Introduces Bill to Provide Grants to Small Businesses Forced to Comply with State-Imposed Guidelines

HYDE PARK, NY – While the state begins to slowly reopen, Senator Sue Serino is calling attention to a little discussed side-effect of the pandemic—the rising costs imposed on businesses and organizations forced to comply with state-mandated reopening guidelines. Serino today announced plans to introduce legislation that would direct unused federal CARES Act funding to create grants for businesses and non-profits who have been forced to purchase everything from PPE, to industrial cleaning services, to new marketing materials, testing and more in order to fully comply with reopening guidelines provided by the state. 

“New Yorkers stepped up in a big way when they were asked to stay home and do their part to promote public health and safety. Now, it’s time for the state to step up and support them as they safely reopen,” said Senator Serino. “That means removing any potential obstacles to reopening, including the significant costs that are associated with adhering to the new stringent state mandates.”

Serino’s bill would establish the ‘New York Business COVID-19 Modification Grant Program,’ and would provide grants to help New York State businesses and not-for-profits cover the costs of complying with state mandates for reopening. The proposed grants could be used to cover any expenses related to reopening including, but not limited to: 

  • modifying the physical layout of a work space;
  • purchasing personal protective equipment or cleaning supplies;
  • upgrading technology to better accommodate remote work to limit on-premise interaction;
  • purchasing additional furniture, tools, or vehicles to minimize employee interaction;
  • training employees on new business practices; and
  • marketing materials used to raise awareness for new practices.


Serino’s bill specifically requires the grants to be equitably distributed among all regions of the state and requires the state to give priority to small businesses who have been the hardest hit by the pandemic. The bill would also allow the grants to be used retroactively so businesses and non-profits who have already made these purchases would also receive relief. The bill aims to relieve the burden not only for these business owners, but for their customers who are trying to make ends meet as well, who may otherwise see increased costs passed directly on to them.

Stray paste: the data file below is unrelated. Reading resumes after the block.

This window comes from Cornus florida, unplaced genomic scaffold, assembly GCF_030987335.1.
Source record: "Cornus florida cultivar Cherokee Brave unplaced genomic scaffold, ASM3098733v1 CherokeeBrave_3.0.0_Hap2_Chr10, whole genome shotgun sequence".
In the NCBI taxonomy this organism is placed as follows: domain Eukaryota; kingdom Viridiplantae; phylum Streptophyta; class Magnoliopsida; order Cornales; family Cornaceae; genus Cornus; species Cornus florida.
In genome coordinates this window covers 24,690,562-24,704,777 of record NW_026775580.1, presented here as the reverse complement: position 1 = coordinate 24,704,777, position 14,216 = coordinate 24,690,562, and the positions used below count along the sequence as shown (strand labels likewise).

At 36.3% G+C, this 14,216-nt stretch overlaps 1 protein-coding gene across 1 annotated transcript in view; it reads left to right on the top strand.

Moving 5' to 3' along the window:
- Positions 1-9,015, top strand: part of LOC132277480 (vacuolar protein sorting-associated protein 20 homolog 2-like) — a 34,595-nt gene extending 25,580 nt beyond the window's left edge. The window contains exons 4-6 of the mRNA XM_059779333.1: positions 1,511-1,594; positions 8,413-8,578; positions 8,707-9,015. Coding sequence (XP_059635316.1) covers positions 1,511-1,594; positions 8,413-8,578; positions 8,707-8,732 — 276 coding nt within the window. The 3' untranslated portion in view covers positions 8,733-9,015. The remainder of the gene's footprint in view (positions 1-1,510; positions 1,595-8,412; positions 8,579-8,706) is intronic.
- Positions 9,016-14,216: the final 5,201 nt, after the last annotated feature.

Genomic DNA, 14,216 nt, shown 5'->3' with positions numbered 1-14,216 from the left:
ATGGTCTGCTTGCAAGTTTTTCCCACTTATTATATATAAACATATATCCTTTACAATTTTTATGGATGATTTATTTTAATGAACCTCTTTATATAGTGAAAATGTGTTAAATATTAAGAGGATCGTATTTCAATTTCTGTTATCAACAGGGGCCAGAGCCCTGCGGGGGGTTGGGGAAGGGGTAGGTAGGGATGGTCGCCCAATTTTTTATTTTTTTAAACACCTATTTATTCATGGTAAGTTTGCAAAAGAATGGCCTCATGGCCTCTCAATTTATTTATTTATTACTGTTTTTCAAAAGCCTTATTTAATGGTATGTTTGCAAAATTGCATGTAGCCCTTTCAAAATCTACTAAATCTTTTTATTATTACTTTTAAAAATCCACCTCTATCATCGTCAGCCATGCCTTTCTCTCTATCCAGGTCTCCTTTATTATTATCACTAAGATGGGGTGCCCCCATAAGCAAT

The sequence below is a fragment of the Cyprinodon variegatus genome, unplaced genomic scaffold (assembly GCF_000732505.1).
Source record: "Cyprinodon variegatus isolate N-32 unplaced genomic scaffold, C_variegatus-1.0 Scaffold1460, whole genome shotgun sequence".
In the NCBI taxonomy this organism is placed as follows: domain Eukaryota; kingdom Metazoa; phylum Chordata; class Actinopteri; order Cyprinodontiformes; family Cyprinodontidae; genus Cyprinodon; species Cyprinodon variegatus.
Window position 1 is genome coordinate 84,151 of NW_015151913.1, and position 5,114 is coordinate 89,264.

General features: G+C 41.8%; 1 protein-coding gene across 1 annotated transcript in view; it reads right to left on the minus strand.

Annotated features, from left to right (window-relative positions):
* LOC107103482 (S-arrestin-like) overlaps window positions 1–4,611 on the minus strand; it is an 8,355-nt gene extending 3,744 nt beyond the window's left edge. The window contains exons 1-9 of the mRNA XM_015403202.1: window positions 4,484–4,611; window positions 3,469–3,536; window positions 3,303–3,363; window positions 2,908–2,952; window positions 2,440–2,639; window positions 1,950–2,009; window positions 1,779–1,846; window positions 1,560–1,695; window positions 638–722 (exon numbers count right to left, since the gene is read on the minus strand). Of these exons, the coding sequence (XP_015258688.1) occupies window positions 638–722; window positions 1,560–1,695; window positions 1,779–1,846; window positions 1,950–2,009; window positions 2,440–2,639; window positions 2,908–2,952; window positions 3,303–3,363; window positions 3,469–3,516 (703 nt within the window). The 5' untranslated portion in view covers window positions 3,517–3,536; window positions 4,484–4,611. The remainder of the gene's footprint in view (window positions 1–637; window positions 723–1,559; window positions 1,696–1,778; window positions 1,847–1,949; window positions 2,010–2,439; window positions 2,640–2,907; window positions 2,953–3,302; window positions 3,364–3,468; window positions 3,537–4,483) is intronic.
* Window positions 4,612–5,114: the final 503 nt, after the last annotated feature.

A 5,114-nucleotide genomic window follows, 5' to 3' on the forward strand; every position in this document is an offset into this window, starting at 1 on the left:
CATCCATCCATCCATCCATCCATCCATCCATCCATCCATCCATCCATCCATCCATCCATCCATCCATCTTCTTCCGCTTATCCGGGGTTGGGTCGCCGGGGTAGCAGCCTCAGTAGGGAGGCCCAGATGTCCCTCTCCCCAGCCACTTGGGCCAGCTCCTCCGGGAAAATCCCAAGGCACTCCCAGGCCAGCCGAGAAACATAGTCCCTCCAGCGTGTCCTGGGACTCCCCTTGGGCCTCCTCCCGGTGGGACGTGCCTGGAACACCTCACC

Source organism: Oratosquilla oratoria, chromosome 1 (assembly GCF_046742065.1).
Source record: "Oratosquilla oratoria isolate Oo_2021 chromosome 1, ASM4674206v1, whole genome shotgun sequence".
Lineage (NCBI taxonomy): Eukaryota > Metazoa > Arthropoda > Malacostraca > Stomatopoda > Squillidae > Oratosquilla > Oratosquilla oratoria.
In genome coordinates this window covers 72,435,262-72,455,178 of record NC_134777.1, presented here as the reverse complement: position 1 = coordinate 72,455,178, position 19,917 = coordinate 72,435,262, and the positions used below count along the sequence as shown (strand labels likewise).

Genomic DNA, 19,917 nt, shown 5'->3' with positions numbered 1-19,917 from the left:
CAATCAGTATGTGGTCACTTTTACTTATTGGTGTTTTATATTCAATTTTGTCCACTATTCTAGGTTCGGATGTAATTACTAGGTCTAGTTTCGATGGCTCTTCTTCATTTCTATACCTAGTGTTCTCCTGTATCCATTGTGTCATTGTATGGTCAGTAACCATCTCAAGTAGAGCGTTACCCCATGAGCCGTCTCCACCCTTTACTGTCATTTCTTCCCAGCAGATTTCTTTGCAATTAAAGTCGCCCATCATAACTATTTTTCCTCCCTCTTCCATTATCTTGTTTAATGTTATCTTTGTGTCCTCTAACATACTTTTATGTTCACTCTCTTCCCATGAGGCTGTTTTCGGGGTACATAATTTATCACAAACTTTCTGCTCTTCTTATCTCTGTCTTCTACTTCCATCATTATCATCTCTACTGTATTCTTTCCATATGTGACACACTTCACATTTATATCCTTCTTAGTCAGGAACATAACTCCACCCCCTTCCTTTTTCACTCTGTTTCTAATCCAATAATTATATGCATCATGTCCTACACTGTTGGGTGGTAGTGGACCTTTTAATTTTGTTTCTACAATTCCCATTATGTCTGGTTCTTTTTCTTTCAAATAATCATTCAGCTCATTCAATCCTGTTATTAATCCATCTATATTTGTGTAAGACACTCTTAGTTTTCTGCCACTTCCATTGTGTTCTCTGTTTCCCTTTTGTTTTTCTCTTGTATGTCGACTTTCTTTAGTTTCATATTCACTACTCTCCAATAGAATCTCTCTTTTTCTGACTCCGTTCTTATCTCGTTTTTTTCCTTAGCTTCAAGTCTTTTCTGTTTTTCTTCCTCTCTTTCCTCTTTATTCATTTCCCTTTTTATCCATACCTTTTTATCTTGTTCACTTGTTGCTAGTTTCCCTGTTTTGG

Serino continued saying, “Whether you were a hairdresser who drastically modified your salon and spent days tracking down expensive face shields, a restaurant owner who needs to purchase new outdoor furniture to safely expand, a small office manager who purchased decals and marketing materials to explain to customers how to adhere to new guidelines, or a not-for-profit on a shoestring budget, I know every penny counts right now as we look to safely restart. Far too many New Yorkers have yet to receive their full unemployment benefits, too many were shut out of federal assistance programs, and now they’re being asked to foot the bill to make significant changes to their business models. The state has to do more to ensure that they have the tools they need to succeed, and passing this bill is just one way we can do that.”